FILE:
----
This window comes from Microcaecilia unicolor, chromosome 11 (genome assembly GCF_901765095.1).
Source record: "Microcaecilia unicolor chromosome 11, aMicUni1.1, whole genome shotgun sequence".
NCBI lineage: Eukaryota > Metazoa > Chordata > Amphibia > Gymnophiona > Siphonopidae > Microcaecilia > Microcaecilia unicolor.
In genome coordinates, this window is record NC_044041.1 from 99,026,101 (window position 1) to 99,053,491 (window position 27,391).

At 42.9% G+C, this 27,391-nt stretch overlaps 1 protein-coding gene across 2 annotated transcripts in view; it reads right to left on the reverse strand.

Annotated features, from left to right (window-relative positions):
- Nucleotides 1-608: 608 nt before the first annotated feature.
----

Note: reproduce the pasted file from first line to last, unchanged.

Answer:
This window comes from Microcaecilia unicolor, chromosome 11 (genome assembly GCF_901765095.1).
Source record: "Microcaecilia unicolor chromosome 11, aMicUni1.1, whole genome shotgun sequence".
NCBI lineage: Eukaryota > Metazoa > Chordata > Amphibia > Gymnophiona > Siphonopidae > Microcaecilia > Microcaecilia unicolor.
In genome coordinates, this window is record NC_044041.1 from 99,026,101 (window position 1) to 99,053,491 (window position 27,391).

At 42.9% G+C, this 27,391-nt stretch overlaps 1 protein-coding gene across 2 annotated transcripts in view; it reads right to left on the reverse strand.

Annotated features, from left to right (window-relative positions):
- Nucleotides 1-608: 608 nt before the first annotated feature.